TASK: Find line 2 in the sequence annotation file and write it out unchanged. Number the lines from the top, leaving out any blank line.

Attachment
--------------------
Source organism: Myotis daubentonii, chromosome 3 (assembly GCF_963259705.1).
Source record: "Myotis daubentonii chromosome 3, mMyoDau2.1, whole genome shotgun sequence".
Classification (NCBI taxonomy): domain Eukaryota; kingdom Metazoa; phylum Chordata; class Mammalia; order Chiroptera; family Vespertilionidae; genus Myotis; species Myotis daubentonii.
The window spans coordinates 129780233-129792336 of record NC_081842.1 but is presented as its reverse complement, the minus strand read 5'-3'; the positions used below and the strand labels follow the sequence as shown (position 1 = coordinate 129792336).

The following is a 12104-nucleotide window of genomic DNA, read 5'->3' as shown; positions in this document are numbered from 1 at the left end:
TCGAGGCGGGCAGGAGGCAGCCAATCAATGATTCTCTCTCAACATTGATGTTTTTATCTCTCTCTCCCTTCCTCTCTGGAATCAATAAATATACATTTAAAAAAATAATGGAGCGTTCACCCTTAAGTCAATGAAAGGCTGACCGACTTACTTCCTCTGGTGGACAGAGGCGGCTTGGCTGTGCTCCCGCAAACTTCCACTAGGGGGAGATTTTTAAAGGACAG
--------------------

Source record: "Myotis daubentonii chromosome 3, mMyoDau2.1, whole genome shotgun sequence".